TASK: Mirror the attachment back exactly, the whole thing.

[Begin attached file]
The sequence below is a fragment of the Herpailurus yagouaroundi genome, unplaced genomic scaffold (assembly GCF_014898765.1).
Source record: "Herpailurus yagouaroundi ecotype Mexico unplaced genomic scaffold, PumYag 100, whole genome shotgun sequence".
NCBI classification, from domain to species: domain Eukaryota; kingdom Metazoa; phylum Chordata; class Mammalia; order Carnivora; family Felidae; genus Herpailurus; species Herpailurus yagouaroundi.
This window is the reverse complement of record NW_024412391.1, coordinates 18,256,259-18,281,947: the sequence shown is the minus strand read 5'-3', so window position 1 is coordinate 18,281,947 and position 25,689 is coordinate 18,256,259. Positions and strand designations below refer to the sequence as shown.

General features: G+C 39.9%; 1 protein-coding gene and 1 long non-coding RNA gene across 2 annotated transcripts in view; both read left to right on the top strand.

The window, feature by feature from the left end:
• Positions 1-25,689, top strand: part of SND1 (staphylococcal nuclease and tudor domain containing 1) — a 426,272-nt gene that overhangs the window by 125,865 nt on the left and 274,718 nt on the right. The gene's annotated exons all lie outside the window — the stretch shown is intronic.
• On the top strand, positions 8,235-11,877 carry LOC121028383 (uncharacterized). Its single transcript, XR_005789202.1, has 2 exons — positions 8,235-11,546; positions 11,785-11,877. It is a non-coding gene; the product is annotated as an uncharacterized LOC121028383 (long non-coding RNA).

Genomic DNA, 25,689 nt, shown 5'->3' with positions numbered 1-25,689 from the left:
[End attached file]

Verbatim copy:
The sequence below is a fragment of the Herpailurus yagouaroundi genome, unplaced genomic scaffold (assembly GCF_014898765.1).
Source record: "Herpailurus yagouaroundi ecotype Mexico unplaced genomic scaffold, PumYag 100, whole genome shotgun sequence".
NCBI classification, from domain to species: domain Eukaryota; kingdom Metazoa; phylum Chordata; class Mammalia; order Carnivora; family Felidae; genus Herpailurus; species Herpailurus yagouaroundi.
This window is the reverse complement of record NW_024412391.1, coordinates 18,256,259-18,281,947: the sequence shown is the minus strand read 5'-3', so window position 1 is coordinate 18,281,947 and position 25,689 is coordinate 18,256,259. Positions and strand designations below refer to the sequence as shown.

General features: G+C 39.9%; 1 protein-coding gene and 1 long non-coding RNA gene across 2 annotated transcripts in view; both read left to right on the top strand.

The window, feature by feature from the left end:
• Positions 1-25,689, top strand: part of SND1 (staphylococcal nuclease and tudor domain containing 1) — a 426,272-nt gene that overhangs the window by 125,865 nt on the left and 274,718 nt on the right. The gene's annotated exons all lie outside the window — the stretch shown is intronic.
• On the top strand, positions 8,235-11,877 carry LOC121028383 (uncharacterized). Its single transcript, XR_005789202.1, has 2 exons — positions 8,235-11,546; positions 11,785-11,877. It is a non-coding gene; the product is annotated as an uncharacterized LOC121028383 (long non-coding RNA).

Genomic DNA, 25,689 nt, shown 5'->3' with positions numbered 1-25,689 from the left: